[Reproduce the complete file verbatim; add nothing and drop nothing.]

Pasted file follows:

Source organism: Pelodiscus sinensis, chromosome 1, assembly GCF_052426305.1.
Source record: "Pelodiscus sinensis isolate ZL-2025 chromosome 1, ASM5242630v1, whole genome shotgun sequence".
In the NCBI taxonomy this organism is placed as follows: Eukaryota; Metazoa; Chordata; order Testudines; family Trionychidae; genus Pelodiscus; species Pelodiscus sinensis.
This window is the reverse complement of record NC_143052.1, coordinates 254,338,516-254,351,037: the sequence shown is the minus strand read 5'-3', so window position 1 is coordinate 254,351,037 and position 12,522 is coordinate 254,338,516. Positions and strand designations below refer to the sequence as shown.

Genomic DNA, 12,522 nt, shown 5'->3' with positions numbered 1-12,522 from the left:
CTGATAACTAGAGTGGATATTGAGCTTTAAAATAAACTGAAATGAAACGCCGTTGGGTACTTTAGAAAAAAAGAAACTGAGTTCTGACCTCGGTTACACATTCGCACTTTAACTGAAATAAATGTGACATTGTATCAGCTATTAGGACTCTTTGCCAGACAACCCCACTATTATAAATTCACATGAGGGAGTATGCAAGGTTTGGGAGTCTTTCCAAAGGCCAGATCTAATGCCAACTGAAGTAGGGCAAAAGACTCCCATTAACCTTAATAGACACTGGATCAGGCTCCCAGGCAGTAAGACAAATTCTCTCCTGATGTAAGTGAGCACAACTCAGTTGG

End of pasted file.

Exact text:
Source organism: Pelodiscus sinensis, chromosome 1, assembly GCF_052426305.1.
Source record: "Pelodiscus sinensis isolate ZL-2025 chromosome 1, ASM5242630v1, whole genome shotgun sequence".
In the NCBI taxonomy this organism is placed as follows: Eukaryota; Metazoa; Chordata; order Testudines; family Trionychidae; genus Pelodiscus; species Pelodiscus sinensis.
This window is the reverse complement of record NC_143052.1, coordinates 254,338,516-254,351,037: the sequence shown is the minus strand read 5'-3', so window position 1 is coordinate 254,351,037 and position 12,522 is coordinate 254,338,516. Positions and strand designations below refer to the sequence as shown.

Genomic DNA, 12,522 nt, shown 5'->3' with positions numbered 1-12,522 from the left:
CTGATAACTAGAGTGGATATTGAGCTTTAAAATAAACTGAAATGAAACGCCGTTGGGTACTTTAGAAAAAAAGAAACTGAGTTCTGACCTCGGTTACACATTCGCACTTTAACTGAAATAAATGTGACATTGTATCAGCTATTAGGACTCTTTGCCAGACAACCCCACTATTATAAATTCACATGAGGGAGTATGCAAGGTTTGGGAGTCTTTCCAAAGGCCAGATCTAATGCCAACTGAAGTAGGGCAAAAGACTCCCATTAACCTTAATAGACACTGGATCAGGCTCCCAGGCAGTAAGACAAATTCTCTCCTGATGTAAGTGAGCACAACTCAGTTGG